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bakeware buying guide

find out the basics you should have at hand for baking before you make the batter

Projects are always easier when you have the right tools for the job. This is especially true in the kitchen, where the lack of a saucepan or cake tin can quickly spell disaster. Find out the basics you should have at hand for baking before you make the batter. Basics like bakeware are ideal wedding gifts, too.

what is the difference between bakeware and cookware?

Bakeware consists of the items you use for oven cooking. Cookware, on the other hand, is more at home on the stovetop or grill. When it comes to bakeware, think cookie sheets, muffin pans, ramekins, and related tools.

types of bakeware and their uses

Bakeware sets provide various sizes and shapes of bakeware for a specific use. For example, dessert bakeware sets include a baking sheet, cake pans, and a muffin pan.

A baking dish can hold a casserole or a batch of bar cookies. Baking dishes come in different shapes and sizes for varied uses.

Cake pans are round, square or oblong. You use them for baking layer cakes or sheet cakes.

Bread and loaf pans are equally suited to yeast breads, tea breads, and meatloaf. Typically rectangular, bread loaf pans are available in a few different sizes.

Cupcake and muffin pans hold from six to 24 muffins or cupcakes. Each muffin pan and cupcake pan has a number of mini wells where you pour your batter.

Baking and cookie sheets from top brands like Wilton® are flat rectangles for baking cookies. Some have a rim to prevent your baked goods from sliding off.

Measuring tools like measuring spoons and measuring cups are essential for successful baking.

Baking and decorating tools help you put the finishing touches on your culinary creations. Decorating kits for cakes and cookies include tools like a frosting spatula that help you create a professional finish.

Mixing bowls in graduated sizes are ideal for baking projects large or small. A set of mixing bowls is essential for any kitchen.

Pie dishes and tart pans hold your sweet or savory pastry creations. Some pie pans have fluted edges for decorative desserts.

what is bakeware made of?

Bakeware is made of materials that tolerate exposure to oven temperatures without breaking, cracking, or discoloring. Our best-selling selection of bakeware includes the following materials:

Aluminum bakeware is ideal for cookies and biscuits because it heats quickly and promotes an even crispness. Aluminum cake pans and baking sheets are lightweight and relatively inexpensive.

Aluminized steel bakeware such as All-Clad has a steel core with an aluminum coating. It promotes an even heat distribution for foods that require slow roasting.

Cast iron is a heavy metal material that retains heat. A cast iron muffin pan cooks slowly and evenly.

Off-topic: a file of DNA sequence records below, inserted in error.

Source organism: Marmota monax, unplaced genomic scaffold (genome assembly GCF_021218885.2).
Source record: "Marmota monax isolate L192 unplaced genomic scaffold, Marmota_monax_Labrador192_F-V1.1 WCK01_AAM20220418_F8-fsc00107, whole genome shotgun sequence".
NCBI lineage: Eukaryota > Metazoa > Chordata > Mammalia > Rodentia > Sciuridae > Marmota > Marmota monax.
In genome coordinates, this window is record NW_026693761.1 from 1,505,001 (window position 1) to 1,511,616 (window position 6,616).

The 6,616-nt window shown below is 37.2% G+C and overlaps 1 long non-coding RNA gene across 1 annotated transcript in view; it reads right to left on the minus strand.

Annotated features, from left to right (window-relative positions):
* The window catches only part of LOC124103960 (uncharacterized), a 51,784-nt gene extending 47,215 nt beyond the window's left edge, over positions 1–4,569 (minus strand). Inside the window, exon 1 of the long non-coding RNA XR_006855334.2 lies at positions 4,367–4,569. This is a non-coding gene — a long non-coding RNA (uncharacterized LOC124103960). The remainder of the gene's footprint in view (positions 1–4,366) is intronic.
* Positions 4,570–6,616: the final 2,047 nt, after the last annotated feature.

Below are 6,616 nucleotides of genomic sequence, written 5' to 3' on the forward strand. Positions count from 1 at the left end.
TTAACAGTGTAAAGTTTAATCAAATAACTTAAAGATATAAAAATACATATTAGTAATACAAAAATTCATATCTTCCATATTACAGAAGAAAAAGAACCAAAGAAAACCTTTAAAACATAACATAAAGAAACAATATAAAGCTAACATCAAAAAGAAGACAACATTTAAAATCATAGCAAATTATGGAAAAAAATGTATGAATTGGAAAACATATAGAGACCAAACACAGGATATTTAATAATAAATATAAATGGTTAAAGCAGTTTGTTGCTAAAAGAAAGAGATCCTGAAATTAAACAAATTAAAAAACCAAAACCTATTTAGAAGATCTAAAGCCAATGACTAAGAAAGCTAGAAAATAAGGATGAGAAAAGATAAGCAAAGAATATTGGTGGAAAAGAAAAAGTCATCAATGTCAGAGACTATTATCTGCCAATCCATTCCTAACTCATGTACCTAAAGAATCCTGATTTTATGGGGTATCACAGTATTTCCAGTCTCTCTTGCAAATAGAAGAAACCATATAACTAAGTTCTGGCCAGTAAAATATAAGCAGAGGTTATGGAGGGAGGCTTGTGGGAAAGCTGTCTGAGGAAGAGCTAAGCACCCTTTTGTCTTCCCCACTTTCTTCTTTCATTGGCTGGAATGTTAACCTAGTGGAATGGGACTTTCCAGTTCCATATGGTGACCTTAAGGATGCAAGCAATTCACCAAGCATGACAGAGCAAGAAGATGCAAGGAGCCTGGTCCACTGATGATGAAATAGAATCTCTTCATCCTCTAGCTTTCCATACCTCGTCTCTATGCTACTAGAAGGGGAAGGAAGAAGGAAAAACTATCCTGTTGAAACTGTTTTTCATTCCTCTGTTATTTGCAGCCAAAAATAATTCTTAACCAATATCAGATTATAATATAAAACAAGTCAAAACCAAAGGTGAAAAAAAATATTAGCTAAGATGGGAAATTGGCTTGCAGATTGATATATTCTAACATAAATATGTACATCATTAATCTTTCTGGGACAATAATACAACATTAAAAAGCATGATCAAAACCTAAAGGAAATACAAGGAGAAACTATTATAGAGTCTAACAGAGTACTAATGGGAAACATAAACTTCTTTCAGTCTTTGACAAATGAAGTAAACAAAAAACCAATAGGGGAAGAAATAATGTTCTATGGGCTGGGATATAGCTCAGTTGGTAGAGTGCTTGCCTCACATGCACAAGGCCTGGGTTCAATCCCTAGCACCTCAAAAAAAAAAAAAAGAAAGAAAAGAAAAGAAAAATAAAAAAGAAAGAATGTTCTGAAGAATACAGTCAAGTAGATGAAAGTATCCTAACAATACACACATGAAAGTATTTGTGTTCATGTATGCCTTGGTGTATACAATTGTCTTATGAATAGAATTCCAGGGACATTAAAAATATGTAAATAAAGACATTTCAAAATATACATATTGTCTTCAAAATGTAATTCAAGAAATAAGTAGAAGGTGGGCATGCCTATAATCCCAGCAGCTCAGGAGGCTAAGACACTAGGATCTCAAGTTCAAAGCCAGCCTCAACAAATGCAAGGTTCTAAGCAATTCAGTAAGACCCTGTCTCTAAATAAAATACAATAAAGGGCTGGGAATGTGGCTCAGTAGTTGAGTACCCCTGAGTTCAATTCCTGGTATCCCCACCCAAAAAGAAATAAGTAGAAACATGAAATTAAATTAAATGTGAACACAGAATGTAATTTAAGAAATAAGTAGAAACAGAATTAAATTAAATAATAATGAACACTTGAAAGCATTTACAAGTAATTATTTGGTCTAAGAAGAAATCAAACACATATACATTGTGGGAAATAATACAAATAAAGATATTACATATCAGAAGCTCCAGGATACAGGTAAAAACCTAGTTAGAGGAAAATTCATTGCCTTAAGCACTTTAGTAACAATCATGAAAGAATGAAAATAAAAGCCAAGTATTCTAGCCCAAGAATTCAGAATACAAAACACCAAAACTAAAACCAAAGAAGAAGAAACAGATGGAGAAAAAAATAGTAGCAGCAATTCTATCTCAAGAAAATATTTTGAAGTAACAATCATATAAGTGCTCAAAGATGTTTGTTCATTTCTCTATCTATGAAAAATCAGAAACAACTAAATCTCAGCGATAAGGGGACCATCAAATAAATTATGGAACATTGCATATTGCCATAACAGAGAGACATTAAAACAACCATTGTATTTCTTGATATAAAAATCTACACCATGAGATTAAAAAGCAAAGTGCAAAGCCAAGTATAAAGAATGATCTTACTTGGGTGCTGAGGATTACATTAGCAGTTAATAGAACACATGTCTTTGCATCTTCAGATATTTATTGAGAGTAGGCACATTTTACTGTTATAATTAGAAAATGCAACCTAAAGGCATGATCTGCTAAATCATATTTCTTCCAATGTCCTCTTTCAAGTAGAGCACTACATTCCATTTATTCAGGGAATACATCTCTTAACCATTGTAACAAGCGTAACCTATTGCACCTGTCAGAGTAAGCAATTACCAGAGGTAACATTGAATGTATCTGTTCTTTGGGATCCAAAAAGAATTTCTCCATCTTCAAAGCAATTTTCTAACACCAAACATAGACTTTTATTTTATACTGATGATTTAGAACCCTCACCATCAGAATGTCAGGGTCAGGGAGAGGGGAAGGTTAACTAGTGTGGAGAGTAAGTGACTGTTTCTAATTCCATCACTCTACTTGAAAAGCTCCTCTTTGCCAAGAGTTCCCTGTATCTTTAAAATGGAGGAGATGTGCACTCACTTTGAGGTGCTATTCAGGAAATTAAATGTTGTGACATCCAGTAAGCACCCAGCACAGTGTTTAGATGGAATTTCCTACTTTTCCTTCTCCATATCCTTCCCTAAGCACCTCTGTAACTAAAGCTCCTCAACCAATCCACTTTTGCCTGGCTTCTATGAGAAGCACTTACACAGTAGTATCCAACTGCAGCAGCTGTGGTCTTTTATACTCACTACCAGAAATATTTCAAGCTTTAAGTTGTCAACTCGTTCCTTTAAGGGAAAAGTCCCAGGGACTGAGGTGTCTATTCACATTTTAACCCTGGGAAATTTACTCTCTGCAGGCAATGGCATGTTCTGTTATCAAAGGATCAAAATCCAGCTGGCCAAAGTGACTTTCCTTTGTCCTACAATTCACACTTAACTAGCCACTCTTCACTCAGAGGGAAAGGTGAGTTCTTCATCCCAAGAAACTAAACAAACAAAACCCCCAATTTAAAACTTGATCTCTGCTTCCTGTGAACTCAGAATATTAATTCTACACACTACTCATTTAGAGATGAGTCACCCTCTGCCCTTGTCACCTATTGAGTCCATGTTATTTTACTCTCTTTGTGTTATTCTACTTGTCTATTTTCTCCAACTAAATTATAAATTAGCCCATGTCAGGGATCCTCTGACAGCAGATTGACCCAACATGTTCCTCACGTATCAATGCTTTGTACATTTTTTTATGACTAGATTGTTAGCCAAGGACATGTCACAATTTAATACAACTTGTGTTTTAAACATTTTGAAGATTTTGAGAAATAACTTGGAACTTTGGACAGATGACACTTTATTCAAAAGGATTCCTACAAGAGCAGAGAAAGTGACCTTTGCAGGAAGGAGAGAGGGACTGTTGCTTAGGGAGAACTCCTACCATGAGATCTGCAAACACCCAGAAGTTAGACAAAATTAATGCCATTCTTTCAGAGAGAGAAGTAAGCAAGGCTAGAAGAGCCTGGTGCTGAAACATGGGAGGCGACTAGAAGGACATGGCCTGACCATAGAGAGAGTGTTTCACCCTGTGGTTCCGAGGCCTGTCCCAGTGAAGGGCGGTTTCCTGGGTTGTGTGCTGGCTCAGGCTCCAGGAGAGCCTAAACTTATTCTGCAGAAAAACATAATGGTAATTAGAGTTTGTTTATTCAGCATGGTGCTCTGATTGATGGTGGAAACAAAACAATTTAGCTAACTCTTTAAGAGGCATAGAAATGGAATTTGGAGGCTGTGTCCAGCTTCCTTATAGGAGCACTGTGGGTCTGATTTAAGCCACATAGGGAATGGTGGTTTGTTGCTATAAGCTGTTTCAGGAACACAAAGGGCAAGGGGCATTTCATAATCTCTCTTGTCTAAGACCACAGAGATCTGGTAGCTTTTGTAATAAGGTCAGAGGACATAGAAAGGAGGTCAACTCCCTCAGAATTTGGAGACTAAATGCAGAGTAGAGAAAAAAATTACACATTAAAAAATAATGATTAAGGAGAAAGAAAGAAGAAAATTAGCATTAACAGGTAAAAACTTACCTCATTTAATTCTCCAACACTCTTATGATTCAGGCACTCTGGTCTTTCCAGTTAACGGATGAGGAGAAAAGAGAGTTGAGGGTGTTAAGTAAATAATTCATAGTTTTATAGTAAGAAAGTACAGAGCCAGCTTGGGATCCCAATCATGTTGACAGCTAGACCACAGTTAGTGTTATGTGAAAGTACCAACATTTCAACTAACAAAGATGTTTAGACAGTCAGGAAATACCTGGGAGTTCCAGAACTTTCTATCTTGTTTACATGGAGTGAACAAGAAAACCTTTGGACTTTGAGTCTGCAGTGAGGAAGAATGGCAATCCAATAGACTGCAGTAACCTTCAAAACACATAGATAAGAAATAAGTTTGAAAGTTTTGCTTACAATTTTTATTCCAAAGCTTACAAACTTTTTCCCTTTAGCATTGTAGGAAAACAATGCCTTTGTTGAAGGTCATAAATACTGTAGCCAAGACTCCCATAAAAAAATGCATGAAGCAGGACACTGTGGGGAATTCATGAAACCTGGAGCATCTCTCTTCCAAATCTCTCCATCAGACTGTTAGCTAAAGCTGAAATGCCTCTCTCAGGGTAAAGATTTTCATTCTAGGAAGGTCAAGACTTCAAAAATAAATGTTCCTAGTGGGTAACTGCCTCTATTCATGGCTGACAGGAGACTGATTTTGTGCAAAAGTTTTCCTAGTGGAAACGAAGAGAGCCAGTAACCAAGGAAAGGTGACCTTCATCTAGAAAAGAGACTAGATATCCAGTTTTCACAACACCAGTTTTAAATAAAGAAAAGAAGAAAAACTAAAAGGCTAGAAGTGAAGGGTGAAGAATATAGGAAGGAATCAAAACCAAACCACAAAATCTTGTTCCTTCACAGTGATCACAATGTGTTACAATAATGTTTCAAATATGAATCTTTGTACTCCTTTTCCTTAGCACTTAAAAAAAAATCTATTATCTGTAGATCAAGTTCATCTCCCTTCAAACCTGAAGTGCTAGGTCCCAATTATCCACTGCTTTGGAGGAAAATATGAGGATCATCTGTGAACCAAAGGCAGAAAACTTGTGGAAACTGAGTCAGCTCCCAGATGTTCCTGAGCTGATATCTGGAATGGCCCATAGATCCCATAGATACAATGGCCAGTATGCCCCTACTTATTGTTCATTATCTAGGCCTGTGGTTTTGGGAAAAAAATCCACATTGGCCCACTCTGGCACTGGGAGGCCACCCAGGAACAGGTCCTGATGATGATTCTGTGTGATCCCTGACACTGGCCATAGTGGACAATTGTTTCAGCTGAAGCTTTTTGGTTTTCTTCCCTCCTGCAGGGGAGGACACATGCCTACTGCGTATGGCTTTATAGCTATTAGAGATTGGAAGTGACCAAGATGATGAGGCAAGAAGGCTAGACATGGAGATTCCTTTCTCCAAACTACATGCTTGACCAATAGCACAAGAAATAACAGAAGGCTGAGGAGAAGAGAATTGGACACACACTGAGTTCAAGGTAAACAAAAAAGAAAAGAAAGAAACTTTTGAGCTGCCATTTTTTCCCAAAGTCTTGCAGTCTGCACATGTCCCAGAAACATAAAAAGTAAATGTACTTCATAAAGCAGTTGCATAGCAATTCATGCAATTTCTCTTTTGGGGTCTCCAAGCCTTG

A glass baking dish is great for recipes like lasagna because it provides even heating over a longer cooking time. Glass pie dishes bake pastry perfectly. Our selection of Pyrex® glass bakeware is one of our most popular.

Ceramic bakeware such as CorningWare® performs similarly to glass. Ceramic baking dishes come in decorative colors and patterns, so they make lovely additions to your dinner table, too.

Silicone bakeware is flexible and exceptionally resistant to heat. Nonstick silicone baking sheets and silicone muffin pans turn out cupcakes and Bundt cakes without breakage.

Carbon steel bakeware from manufacturers like Rachael Ray™ offer professional-grade quality. Naturally non-stick, a carbon steel baking sheet is durable and a superior heat conductor.

Enamel cast iron bakeware provides the same even heating as cast iron. An enameled cast iron baking dish from manufacturers like Le Creuset® has an attractive enamel coating that comes in table-ready colors.

Insulated metal bakeware features a double layer of metal with an envelope of air in between. This helps keep your food warmer longer.

Stoneware bakeware is versatile and attractive for oven-to-table service. Stoneware conducts heat evenly, so it works well for casseroles and pies.

Stainless steel does not react to acidic foods like tomato sauce, and it is rust resistant. Stainless-steel baking sheets from brands like Farberware® enhance the crispiness of pastry and cookies.

Nonstick coated steel is a durable material that is safe for temperatures up to 500 degrees Fahrenheit. A nonstick baking sheet allows your baked goods to slide off without sticking or breaking.

Uncoated aluminum is a lightweight material for bakeware. You should not use this material with acidic foods because it is vulnerable to corrosion.

the pros and cons of bakeware materials



  • Heats up and cools off quickly
  • Will not corrode or rust


  • May react to acidic contents

aluminized steel


  • Professional quality
  • Durability


  • Higher price point than other materials

cast iron


  • Durable
  • Good heat retention


  • Requires seasoning



  • Even heating
  • Does not react to acidity in food


  • Breakable



  • Naturally nonstick material
  • High resistance to heat